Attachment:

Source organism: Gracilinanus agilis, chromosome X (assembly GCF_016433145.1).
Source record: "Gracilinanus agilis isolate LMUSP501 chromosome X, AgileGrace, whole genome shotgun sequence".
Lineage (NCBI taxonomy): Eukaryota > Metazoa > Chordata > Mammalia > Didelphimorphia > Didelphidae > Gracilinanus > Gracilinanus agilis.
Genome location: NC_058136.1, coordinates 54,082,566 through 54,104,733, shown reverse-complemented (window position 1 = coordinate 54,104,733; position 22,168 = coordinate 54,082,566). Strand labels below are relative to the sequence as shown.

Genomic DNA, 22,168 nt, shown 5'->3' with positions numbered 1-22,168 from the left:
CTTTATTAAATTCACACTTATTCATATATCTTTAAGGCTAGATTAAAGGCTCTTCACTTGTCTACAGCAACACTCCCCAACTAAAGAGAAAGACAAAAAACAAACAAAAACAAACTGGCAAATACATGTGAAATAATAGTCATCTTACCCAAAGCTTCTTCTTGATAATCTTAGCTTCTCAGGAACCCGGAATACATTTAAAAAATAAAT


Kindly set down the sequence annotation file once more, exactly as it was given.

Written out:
Source organism: Gracilinanus agilis, chromosome X (assembly GCF_016433145.1).
Source record: "Gracilinanus agilis isolate LMUSP501 chromosome X, AgileGrace, whole genome shotgun sequence".
Lineage (NCBI taxonomy): Eukaryota > Metazoa > Chordata > Mammalia > Didelphimorphia > Didelphidae > Gracilinanus > Gracilinanus agilis.
Genome location: NC_058136.1, coordinates 54,082,566 through 54,104,733, shown reverse-complemented (window position 1 = coordinate 54,104,733; position 22,168 = coordinate 54,082,566). Strand labels below are relative to the sequence as shown.

Genomic DNA, 22,168 nt, shown 5'->3' with positions numbered 1-22,168 from the left:
CTTTATTAAATTCACACTTATTCATATATCTTTAAGGCTAGATTAAAGGCTCTTCACTTGTCTACAGCAACACTCCCCAACTAAAGAGAAAGACAAAAAACAAACAAAAACAAACTGGCAAATACATGTGAAATAATAGTCATCTTACCCAAAGCTTCTTCTTGATAATCTTAGCTTCTCAGGAACCCGGAATACATTTAAAAAATAAAT